After all there’s a lot in that vegetarian fine flavour of things from the earth garlic of course it stinks after Italian organgrinders crisp of onions mushrooms truffles. Pain to the animal too. Pluck and draw fowl. Wretched brutes there at the cattlemarket waiting for the poleaxe to split their skulls open. Moo. Poor trembling calves. Meh. Staggering bob. Bubble and squeak. Butchers’ buckets wobbly lights. Give us that brisket off the hook. Plup. Rawhead and bloody bones. Flayed glasseyed sheep hung from their haunches, sheepsnouts bloodypapered snivelling nosejam on sawdust. Top and lashers going out. Don’t maul them pieces, young one.
Hot fresh blood they prescribe for decline. Blood always needed. Insidious. Lick it up smokinghot, thick sugary. Famished ghosts.
Ah, I’m hungry.
–James Joyce, Ulysses (chapter 8, “The Lestrygonians”)
Happy (belated) Bloomsday, that wonderful day that celebrates the majesty and the weirdness that is James Joyce’s Ulysses and allows the people who slogged through it (self included) to feel smug for a day while they quote it! The rest of the post doesn’t really have anything to do with Joyce or Ulysses, but I wanted the excuse to share one of my favorite food-related quotes that is both delightfully hilarious and grotesque.
Earlier this week, three mostly-unrelated but equally thought-provoking prompts caught my eye: a New York Times piece on the Spanish chefs filling the cocina de vanguardia void left with the closing of El Bulli, a professional chef waxing poetic on the superiority of home-cooked meals, and the weekly prompt for Serious Eats’ Weekend Cook and Tell on essential cookbooks.
Like I said: these are three fairly disparate topics, but they are all swirling in my head as I write this.
I’ve touched on Adria and El Bulli before, and I won’t try to get into What It All Means that the restaurant is closing and turning into a culinary research facility because there are others who can do so with more eloquence and authority. But I felt his influence in the dish we made with some of our salmon from Copper River yesterday, as it was unconventional and creative, but still felt Spanish to the core–which is funny because from researching recipes in my traditional Spanish cookbooks, fresh salmon is not that commonly used. But leave it to my friends at Barcelona to take wild Alaskan salmon and shallots, apply some French and Japanese technique to them, and come up with a tapa that serves as the perfect showcase to wild salmon: the fish is cooked just enough and the shallots are a bright and slightly crunchy companion.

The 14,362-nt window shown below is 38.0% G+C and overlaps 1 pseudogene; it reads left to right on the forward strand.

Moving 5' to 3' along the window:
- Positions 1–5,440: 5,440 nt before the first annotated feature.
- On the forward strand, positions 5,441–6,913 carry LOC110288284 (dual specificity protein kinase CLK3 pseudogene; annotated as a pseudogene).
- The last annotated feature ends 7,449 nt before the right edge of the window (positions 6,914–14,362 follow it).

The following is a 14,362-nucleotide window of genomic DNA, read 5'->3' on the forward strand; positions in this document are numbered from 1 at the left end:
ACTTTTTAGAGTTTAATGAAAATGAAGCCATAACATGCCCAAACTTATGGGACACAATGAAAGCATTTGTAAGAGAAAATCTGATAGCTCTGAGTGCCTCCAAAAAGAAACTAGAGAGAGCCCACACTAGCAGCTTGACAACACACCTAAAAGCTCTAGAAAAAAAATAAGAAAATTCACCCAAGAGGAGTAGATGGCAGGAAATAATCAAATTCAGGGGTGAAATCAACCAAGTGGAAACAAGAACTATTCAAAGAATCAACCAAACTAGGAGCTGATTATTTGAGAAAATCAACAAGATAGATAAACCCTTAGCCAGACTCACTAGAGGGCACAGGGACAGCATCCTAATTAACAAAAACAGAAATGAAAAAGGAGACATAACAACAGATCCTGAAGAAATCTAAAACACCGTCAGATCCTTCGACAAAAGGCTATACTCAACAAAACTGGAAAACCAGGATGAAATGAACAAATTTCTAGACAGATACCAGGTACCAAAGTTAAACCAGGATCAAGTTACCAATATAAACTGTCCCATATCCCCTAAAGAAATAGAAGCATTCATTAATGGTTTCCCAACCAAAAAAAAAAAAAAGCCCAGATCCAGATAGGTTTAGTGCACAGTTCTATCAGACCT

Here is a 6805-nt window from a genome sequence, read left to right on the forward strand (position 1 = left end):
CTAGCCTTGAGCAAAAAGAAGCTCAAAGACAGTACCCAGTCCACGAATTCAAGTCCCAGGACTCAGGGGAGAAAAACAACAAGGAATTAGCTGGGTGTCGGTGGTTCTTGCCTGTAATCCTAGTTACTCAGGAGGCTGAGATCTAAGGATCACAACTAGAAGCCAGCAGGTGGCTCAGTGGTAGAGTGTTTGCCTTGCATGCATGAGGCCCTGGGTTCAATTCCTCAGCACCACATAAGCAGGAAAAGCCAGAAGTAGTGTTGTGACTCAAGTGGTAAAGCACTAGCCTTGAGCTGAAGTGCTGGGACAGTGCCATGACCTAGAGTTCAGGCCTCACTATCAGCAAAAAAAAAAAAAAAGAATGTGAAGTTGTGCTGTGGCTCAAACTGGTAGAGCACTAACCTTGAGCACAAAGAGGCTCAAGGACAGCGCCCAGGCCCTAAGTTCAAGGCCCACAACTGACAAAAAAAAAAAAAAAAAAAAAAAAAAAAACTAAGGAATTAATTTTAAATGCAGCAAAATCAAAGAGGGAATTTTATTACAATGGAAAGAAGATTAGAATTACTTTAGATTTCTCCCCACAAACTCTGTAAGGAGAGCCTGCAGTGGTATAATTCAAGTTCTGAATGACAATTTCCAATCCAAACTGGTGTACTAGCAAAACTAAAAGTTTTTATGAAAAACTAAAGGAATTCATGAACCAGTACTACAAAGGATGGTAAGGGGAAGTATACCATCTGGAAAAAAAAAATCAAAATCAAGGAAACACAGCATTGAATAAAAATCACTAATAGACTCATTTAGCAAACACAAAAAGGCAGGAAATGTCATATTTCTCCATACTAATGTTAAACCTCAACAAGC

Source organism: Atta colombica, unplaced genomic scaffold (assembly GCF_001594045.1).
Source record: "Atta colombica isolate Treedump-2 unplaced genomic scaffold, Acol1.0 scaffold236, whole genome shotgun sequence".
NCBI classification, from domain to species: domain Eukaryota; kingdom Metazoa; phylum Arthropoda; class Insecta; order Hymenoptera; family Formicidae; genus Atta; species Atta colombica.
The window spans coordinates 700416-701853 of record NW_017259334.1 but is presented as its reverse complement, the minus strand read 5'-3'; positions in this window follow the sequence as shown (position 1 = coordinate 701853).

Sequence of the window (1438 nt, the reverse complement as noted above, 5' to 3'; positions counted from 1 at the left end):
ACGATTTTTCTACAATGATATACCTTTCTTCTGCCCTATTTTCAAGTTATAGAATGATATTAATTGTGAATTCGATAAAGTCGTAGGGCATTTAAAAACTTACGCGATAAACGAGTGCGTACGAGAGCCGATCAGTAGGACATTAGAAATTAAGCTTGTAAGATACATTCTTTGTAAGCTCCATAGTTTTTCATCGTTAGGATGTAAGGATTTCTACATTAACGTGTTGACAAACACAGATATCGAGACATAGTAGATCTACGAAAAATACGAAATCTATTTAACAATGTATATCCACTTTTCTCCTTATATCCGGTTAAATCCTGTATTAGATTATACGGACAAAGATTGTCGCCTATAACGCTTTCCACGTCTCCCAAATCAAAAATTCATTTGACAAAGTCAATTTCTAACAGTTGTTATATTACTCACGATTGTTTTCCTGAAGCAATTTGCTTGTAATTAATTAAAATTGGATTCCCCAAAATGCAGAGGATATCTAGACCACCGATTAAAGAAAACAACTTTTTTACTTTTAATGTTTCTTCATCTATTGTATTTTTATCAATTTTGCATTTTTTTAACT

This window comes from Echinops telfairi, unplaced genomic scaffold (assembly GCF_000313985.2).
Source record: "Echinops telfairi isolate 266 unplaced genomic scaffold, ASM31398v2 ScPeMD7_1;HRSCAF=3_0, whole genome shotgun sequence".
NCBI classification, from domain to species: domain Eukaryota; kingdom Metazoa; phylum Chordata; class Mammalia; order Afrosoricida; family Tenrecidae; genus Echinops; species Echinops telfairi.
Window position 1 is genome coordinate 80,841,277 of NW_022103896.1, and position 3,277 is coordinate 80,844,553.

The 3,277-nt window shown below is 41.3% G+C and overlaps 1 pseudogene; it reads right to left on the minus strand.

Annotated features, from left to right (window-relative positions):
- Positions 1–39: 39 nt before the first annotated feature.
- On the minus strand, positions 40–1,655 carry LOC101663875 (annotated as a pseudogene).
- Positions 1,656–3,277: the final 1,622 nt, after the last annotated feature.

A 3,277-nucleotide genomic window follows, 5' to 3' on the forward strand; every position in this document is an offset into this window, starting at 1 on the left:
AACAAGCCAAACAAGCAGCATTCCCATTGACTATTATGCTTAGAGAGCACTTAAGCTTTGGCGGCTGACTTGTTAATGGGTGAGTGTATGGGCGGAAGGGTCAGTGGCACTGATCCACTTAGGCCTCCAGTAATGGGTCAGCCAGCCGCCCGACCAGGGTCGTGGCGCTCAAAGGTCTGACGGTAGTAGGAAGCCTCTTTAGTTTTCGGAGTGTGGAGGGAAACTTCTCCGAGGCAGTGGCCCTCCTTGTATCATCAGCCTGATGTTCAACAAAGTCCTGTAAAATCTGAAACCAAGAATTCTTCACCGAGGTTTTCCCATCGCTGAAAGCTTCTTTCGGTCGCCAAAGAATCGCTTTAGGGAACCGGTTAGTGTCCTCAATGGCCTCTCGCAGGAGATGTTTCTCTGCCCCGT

This recipe is a great example of why I love this cookbook so much: while this is a restaurant cookbook, you often don’t feel like you’re making restaurant food. It’s simply a collection of really well-thought-out recipes that you can make on a random Thursday night or as part of an elegant spread and the results mean you always eat well without eating to excess. It’s why this book is on the shelf closest to the kitchen, and why I could devote a whole category to its recipes here.
In short: go out this weekend and try this recipe. You won’t be disappointed.
Wild Alaskan Salmon Paillard with Sweet-and-Sour Shallots
adapted from The Barcelona Cookbook
Serves 2 as a dinner, 4 as a tapa
- 10 shallots, thinly sliced (use a mandoline for best results)
- 1 small bottle (ours was 300 ml) of mirin
- 2 tablespoons red wine vinegar
- 2 tablespoons olive oil
- 2 tablespoons peppercorns, crushed (the book calls for pink but we have multi-colored)
- 12 oz filet of King or Coho salmon, pinbones removed with pliers (if necessary—since ours came off the boat it certainly was)
- Kosher salt
- 1 teaspoon of olive oil (our non-stick wasn’t large enough so we used a little more oil in a sauté pan)
- Chevril sprigs for garnish (I think Michael chopped up a little parsley because that’s what we had)
For the shallots: add the shallots to a medium saucepan and then cover with the mirin and bring the pot to a boil. Once the shallots have wilted but haven’t cooked through, remove from heat and add the peppercorns, vinegar and olive oil, stir well to combine and let cool. Transfer to a lidded container and refrigerate—the book recommends 2 hours, but we didn’t have that time and cooled it in the fridge for about a half-hour. They can sit in the fridge for up to 4 days, but when you make the paillards you want the shallots need to come back to room temperature so they won’t clash with the warm fish. Obviously.
For the paillards: you will want to cut the fillet into four half-inch slices on the bias (Michael did quite well with that here) and season with a little salt on each side. Heat the oil in a non-stick (or in our case a slightly more oiled sauté pan) over high heat, and when ready add the salmon slices. Cook on each side for no more than one or two minutes (Michael did a little longer on the plate shown here to give the fish a little caramelization), remove from heat and plate immediately. Spoon some of the shallots over the fish and serve with a nice salad and a really simple starch such as bread.
(Full disclosure: the fish was courtesy of Copper River Salmon, and we just really like Barcelona Wine Bar and their cookbook.)